Scoring less than required can be heart breaking. But then it does not always take away your admit. A well written SoP and a meticulously crafted CV may tilt things in your favor. I have got good admits despite an average GRE because I put my heart into SoP and CV as well.
We all need lots of help for applying to higher education; it’s a long and hard process, so any help you can get is useful. Take help from your friends to proof read your material, take inputs from current students for your target program, seek help from proven consultants like MCB (they are awesome).
But please do not listen to consultants who have no record of helping students to get to your target programs. One such consultant said I will never get to any of the universities in my list.
Because, I did not, kept fighting again and again. Some things take time and effort to happen, but they are worth it. Remember, Rome was not built in a day.
A lot of people believe that greater the work experience, better their chances. No, this is not right. To correct it, you require relevant work experience. Since I decided to pursue my Masters early in my undergraduate days, I got this right. I picked my work in-line with my specialization for MS.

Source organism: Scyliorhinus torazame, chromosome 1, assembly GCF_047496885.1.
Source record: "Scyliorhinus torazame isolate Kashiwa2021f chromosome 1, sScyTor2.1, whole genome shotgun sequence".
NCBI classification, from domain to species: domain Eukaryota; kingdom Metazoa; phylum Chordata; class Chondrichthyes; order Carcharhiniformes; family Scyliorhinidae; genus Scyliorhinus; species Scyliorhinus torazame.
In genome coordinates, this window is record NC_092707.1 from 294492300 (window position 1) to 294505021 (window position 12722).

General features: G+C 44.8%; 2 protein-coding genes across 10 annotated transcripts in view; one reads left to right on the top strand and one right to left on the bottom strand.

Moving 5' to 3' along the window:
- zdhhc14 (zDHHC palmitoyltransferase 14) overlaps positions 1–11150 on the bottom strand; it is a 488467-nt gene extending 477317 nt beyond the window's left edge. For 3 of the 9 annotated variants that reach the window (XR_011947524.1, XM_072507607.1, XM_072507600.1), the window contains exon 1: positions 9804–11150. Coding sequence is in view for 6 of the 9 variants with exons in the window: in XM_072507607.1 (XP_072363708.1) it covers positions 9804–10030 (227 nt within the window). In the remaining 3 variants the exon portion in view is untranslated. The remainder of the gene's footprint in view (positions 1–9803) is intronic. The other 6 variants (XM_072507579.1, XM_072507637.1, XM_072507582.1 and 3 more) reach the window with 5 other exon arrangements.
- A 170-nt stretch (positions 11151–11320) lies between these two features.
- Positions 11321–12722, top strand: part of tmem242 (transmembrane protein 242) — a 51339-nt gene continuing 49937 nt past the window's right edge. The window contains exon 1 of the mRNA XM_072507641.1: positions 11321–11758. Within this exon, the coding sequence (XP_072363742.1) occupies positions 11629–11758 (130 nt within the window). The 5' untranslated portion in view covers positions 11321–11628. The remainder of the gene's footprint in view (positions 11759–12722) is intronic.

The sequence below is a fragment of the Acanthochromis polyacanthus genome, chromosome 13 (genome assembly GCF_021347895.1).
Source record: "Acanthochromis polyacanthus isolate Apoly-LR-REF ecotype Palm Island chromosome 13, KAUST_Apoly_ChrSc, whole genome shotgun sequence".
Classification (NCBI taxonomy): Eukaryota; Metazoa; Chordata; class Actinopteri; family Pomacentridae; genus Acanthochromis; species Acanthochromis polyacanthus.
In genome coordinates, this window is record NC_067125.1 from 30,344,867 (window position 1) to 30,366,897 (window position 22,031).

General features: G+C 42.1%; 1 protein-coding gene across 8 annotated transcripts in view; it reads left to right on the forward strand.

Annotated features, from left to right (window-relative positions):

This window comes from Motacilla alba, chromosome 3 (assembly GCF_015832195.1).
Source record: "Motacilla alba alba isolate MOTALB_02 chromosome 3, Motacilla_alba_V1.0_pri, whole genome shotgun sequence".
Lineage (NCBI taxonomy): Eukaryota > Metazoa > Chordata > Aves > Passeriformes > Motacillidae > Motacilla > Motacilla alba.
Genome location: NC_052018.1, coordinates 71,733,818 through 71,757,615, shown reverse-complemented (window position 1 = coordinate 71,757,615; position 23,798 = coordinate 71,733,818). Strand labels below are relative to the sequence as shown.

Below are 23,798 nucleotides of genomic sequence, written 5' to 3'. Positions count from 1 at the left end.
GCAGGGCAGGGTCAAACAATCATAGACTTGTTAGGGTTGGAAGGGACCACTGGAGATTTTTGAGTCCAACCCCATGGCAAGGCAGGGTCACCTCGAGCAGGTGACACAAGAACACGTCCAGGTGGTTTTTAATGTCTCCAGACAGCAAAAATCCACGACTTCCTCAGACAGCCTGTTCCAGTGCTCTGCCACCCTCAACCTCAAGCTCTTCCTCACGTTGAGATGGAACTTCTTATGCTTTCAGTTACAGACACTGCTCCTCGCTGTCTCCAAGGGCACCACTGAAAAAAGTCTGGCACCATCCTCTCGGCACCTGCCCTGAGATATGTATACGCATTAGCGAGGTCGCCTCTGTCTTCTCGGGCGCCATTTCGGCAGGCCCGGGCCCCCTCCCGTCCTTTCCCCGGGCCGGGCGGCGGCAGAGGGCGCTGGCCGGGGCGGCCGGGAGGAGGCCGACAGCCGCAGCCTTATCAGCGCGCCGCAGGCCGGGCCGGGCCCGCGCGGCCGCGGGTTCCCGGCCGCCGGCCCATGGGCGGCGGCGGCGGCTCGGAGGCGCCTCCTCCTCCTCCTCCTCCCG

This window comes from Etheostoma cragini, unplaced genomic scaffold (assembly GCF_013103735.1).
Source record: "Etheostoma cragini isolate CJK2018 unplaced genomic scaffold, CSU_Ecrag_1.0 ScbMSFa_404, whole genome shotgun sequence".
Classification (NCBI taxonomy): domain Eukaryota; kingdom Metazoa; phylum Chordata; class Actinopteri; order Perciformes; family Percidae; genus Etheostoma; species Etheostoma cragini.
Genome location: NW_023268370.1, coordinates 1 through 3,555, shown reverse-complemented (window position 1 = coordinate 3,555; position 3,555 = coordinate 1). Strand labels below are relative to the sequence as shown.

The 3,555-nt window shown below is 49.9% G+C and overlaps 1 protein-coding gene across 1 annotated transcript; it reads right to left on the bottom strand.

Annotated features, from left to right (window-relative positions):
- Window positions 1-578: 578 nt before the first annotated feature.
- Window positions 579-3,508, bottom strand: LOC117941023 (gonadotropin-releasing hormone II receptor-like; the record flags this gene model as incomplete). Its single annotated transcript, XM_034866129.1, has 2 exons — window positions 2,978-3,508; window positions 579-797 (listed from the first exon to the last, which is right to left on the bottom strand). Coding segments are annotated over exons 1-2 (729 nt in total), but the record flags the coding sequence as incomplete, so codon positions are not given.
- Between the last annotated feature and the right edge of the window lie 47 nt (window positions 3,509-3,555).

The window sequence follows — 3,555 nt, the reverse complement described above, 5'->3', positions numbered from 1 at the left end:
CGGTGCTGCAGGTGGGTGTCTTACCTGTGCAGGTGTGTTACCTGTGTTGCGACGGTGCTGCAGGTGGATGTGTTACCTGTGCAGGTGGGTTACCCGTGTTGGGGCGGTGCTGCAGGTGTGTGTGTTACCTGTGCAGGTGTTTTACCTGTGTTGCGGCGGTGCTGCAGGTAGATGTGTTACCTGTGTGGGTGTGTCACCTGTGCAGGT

For others who are late, I suggest you to apply for Masters in a related field you are working. If not, use online learning portals like courser, Udemy etc to learn, and work on course projects related to the area you want to do Masters, which you can put on resume and SoP to show you’ve done something relevant.
Good masters programs are highly competitive. They are tough to get into, but not impossible. If you are an International student, a lot is expected from you.
In my case, I had a strong CGPA, funded research projects in undergraduate, relevant work experience, a clear vision of future after MS, all of which I believe helped me stand out from the crowd.
My advice to International applicants would be prove yourself as a maverick, take the tough decision when they matter. Because Darwin’s principle applies even to International Masters applicants.
Read these related posts:
– Average Salary after MS in USA, Canada and Australia
– Life on Campus: MS in Computer Science in USA as an international student
– Lessons from my bad Masters experience: MS in USA
– List of STEM degree programs in USA
– Masters degree without GRE or GMAT | MS in USA
– How to get into Stanford University
Image for representation only: Credit – HCI CMU